U.S. woman says Costa Rica ‘tried to forcibly extradite me without due process’
A U.S. citizen was arrested on Friday in Montezuma, on the southern tip of the Nicoya Peninsula, on the Pacific, and her toddler son taken away from her, however, she said she has yet to see formal charges.
Mary Anginette McBeth, 37, is being held in the Temporary Detention Center for Foreigners in Hatillo, a southern suburb of San José.
A real estate agent from Surfside, Florida, McBeth has been living in Costa Rica since September 2007 under the name Nova Johnson.
McBeth said that she was on her annual visit last spring to see her other son, 17, who lives in Heidelberg, Germany when her husband, Luigi Cuomo, 50 – a furniture importer originally from Naples, Italy, last living in Coconut Grove, Florida – filed international kidnapping charges against her. McBeth has filed for a contested divorce against Cuomo, which is pending in a Florida court, she said in an exclusive interview with The Tico Times at the detention center.
The National Center for Missing & Exploited Children´s Web site says an FBI International Parental Kidnapping warrant was issued against McBeth for the abduction of her son, Amedeo Cuomo, 2, and that the two have been missing since May 2007.
Asked what charges she´s seen in Costa Rica, McBeth said “They haven´t brought any charges against me here. They have violated my rights at every turn.… And they have not told me anything about my child in three days.”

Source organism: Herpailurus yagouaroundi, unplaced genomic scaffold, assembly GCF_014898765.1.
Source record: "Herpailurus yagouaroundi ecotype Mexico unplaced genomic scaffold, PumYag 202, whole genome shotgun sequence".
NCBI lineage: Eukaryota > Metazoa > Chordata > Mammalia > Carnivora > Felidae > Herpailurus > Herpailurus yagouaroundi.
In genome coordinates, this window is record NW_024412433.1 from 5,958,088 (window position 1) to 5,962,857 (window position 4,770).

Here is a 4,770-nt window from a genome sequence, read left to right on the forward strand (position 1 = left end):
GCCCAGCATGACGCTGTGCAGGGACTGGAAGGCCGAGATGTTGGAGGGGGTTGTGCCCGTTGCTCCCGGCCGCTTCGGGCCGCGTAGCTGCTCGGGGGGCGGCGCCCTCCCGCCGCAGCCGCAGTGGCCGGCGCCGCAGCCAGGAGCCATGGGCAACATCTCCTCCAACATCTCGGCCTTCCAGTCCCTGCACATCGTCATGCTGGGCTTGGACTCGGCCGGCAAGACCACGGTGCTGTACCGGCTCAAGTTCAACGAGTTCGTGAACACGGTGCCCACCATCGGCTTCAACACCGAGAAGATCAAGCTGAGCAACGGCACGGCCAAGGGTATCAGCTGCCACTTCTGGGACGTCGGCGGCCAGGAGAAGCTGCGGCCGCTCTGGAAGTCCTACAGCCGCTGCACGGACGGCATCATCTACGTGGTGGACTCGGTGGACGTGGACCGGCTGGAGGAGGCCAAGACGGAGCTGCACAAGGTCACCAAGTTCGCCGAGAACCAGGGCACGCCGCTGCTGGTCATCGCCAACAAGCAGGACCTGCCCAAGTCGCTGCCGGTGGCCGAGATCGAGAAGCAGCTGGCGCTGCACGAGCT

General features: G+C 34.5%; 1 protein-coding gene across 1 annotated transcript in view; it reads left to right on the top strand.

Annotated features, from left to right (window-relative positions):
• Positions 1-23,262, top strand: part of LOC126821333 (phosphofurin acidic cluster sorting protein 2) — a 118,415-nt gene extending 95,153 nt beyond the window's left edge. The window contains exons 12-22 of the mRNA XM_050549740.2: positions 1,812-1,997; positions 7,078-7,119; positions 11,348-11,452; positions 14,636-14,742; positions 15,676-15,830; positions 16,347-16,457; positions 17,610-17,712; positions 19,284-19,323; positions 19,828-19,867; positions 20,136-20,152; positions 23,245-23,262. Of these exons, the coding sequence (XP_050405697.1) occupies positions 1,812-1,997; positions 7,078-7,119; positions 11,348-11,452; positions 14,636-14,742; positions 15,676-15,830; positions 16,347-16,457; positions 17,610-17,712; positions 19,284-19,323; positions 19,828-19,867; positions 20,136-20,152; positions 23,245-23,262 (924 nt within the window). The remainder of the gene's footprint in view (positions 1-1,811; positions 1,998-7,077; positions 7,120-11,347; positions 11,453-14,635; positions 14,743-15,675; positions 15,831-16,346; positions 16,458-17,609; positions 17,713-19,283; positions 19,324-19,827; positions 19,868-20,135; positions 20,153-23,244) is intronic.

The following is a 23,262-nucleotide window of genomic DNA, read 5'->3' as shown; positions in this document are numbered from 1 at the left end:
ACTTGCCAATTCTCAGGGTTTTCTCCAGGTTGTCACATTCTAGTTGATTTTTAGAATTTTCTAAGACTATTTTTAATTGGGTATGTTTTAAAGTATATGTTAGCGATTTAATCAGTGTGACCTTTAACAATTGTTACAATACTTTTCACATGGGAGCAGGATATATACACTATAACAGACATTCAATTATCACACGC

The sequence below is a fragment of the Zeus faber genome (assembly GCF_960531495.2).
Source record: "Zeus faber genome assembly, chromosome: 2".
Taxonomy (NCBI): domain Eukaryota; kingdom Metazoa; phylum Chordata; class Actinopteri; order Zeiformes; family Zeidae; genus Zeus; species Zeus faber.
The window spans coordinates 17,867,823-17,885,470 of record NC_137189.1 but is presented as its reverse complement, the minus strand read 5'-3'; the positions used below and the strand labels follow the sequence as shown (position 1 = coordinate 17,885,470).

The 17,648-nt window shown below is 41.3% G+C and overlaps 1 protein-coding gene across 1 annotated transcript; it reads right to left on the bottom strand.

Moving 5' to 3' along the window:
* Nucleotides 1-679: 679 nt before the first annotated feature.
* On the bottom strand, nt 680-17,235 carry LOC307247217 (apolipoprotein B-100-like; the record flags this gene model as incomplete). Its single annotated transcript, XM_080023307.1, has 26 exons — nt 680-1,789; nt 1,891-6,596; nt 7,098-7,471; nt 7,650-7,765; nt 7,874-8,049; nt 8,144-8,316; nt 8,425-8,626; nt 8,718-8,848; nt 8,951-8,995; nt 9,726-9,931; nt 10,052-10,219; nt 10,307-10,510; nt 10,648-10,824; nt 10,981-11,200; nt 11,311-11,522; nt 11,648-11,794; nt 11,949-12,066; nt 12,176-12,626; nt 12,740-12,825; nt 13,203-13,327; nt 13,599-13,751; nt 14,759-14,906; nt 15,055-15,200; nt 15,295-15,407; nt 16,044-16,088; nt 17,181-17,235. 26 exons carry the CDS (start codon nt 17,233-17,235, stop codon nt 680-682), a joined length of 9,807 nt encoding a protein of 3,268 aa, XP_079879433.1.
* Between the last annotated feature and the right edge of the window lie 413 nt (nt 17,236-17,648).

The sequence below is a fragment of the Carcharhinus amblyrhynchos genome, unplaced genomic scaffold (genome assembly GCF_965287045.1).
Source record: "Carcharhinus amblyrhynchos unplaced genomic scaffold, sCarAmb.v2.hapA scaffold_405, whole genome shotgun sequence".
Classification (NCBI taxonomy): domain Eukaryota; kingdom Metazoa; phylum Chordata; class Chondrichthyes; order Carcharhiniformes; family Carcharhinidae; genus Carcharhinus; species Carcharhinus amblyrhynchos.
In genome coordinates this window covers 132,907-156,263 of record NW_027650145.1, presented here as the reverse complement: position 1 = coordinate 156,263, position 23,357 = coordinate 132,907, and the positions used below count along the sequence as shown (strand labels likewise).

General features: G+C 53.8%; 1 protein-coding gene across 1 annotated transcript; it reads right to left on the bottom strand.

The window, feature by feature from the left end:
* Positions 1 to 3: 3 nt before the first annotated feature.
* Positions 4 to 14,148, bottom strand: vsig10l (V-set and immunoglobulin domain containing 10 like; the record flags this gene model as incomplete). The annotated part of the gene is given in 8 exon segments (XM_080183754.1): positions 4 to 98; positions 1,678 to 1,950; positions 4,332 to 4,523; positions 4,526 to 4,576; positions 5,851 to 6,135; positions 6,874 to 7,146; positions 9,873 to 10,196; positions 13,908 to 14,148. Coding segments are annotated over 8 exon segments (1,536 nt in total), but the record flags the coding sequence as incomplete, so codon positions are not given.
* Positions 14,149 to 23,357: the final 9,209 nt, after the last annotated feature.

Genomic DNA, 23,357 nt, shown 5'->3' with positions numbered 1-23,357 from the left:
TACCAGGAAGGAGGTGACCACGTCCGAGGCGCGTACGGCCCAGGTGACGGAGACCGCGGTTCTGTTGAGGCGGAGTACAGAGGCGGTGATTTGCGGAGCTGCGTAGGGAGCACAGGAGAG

She said Immigration officials, the same ones who arrested her in Montezuma, came to the center yesterday to see her and “tried to forcibly take me to the U.S. Consulate. …They´re trying to forcibly extradite me without due process.”
“I said, ‘I need to talk to my lawyer,´” McBeth said, “and they said, ‘No, you don´t really.´ I said, ‘Do I have a right to talk to my lawyer?´” to which, per McBeth, the Immigration officials responded, “‘Well, yeah.´”
She is primarily concerned about her son.
“I´ve had no news about my son. I do not know his whereabouts. Everybody has told me he´s in PANI,” said McBeth, referring to the Child Welfare Office.
McBeth said that friends have tried to contact PANI offices in San José and Puntarenas but have been unable to locate the child.
McBeth did not mention a visit by any embassy official.
An English-speaking inmate, however, confirmed that both a representative from the U.S. Embassy and the three Immigration officials showed up. The inmate, who declined to give his name or nationality for fear that Immigration officials would delay his case, said the embassy representative arrived and met with, but did not identify himself to, McBeth. The inmate said he and other inmates watched the embassy representative give McBeth a pamphlet that detailed her rights as a U.S. citizen in Costa Rica. The inmate added the embassy official said he did not know the charges against her, nor who she was.
Employees at the detention center said that John Ice, a vice consul at the U.S. Embassy, came to the center to see McBeth, but said no Immigration officials had come.
Reached after hours, Ice would not confirm if he had been to the center to visit McBeth yesterday and declined to comment on any details of the case.
Center employees said they did not know what charges were brought against McBeth, and that all file information is kept at the Immigration offices in the northwestern San José district of La Uruca.
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